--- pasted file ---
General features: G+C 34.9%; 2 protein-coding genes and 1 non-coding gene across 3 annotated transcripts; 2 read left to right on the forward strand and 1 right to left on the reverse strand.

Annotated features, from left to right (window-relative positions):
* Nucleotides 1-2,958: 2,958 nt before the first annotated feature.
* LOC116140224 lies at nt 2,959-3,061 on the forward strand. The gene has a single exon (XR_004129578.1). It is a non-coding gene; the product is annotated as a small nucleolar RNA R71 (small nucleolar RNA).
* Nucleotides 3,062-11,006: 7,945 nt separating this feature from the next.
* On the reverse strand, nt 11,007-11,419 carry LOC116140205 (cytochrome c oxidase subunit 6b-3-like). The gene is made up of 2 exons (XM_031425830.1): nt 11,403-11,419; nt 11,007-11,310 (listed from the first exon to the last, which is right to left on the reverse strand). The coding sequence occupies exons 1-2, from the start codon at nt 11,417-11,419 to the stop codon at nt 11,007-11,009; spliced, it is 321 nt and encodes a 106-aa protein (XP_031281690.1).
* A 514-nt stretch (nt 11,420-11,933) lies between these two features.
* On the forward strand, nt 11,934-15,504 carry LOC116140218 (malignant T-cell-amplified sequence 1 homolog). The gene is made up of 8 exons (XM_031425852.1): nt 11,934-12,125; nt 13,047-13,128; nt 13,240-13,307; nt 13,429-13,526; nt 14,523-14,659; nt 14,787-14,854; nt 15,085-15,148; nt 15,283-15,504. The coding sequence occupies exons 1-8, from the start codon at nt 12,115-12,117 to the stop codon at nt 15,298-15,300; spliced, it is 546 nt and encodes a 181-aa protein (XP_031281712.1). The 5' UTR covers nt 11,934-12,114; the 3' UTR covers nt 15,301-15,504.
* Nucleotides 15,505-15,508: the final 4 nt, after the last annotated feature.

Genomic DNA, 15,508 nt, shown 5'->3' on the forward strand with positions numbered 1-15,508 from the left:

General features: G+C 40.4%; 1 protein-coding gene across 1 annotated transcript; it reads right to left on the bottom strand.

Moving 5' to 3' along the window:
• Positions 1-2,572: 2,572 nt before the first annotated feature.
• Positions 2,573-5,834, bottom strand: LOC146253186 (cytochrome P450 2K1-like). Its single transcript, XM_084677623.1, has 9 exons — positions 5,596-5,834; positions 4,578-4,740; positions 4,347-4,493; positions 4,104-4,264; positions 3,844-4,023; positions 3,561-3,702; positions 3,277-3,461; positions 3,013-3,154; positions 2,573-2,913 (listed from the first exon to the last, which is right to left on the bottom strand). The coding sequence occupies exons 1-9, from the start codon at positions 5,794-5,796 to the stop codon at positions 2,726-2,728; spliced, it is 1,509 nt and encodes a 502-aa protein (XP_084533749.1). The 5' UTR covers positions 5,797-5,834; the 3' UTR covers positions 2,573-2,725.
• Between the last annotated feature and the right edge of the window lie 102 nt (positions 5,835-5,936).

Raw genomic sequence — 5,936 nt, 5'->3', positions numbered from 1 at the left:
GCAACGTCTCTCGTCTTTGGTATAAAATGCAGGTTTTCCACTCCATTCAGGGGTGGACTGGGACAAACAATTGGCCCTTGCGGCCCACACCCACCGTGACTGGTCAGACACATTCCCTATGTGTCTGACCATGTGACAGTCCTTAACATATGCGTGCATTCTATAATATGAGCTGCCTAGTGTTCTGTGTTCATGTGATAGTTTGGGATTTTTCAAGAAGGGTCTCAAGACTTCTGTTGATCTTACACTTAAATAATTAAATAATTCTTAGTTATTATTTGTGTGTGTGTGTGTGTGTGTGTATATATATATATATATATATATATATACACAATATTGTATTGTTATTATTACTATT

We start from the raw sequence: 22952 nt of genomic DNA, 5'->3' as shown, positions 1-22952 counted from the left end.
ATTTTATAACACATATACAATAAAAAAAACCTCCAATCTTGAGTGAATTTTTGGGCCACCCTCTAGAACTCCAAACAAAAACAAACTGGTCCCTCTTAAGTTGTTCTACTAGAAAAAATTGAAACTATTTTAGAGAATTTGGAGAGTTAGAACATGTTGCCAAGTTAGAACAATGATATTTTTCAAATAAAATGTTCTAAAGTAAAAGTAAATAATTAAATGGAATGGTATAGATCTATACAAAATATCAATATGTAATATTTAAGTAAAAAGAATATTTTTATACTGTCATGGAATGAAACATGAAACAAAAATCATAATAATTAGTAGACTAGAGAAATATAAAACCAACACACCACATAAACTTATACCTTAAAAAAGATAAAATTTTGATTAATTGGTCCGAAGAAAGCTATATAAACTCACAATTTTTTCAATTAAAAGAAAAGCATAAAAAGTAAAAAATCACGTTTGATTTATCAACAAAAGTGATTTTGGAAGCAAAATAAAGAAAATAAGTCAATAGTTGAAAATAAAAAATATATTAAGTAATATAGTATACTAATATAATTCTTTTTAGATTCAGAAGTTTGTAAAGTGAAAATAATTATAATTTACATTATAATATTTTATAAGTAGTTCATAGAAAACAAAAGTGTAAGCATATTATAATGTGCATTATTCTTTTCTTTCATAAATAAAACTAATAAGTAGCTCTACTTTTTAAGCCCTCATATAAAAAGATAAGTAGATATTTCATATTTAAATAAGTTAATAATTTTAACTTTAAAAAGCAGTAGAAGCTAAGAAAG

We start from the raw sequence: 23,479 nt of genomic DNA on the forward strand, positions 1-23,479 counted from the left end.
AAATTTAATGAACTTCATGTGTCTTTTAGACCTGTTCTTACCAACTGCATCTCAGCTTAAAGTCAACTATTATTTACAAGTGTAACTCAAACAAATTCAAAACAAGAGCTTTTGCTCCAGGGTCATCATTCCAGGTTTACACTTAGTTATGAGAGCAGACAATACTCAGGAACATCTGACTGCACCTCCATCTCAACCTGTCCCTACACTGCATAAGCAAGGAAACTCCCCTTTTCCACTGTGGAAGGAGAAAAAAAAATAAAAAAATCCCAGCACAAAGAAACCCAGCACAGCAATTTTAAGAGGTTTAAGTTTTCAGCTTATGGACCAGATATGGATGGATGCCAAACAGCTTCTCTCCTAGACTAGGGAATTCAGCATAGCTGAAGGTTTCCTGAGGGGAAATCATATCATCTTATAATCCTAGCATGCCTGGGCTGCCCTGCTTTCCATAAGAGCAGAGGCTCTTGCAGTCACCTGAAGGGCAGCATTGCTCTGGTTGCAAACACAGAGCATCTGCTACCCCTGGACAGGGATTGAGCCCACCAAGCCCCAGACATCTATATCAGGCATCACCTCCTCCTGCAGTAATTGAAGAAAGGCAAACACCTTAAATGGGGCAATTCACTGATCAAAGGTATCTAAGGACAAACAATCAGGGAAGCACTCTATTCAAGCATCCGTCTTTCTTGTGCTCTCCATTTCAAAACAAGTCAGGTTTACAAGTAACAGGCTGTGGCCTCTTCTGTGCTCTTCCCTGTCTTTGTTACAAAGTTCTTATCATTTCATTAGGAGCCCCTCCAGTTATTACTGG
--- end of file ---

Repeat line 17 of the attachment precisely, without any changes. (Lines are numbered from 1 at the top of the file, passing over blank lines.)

GCAACGTCTCTCGTCTTTGGTATAAAATGCAGGTTTTCCACTCCATTCAGGGGTGGACTGGGACAAACAATTGGCCCTTGCGGCCCACACCCACCGTGACTGGTCAGACACATTCCCTATGTGTCTGACCATGTGACAGTCCTTAACATATGCGTGCATTCTATAATATGAGCTGCCTAGTGTTCTGTGTTCATGTGATAGTTTGGGATTTTTCAAGAAGGGTCTCAAGACTTCTGTTGATCTTACACTTAAATAATTAAATAATTCTTAGTTATTATTTGTGTGTGTGTGTGTGTGTGTGTATATATATATATATATATATATATATACACAATATTGTATTGTTATTATTACTATT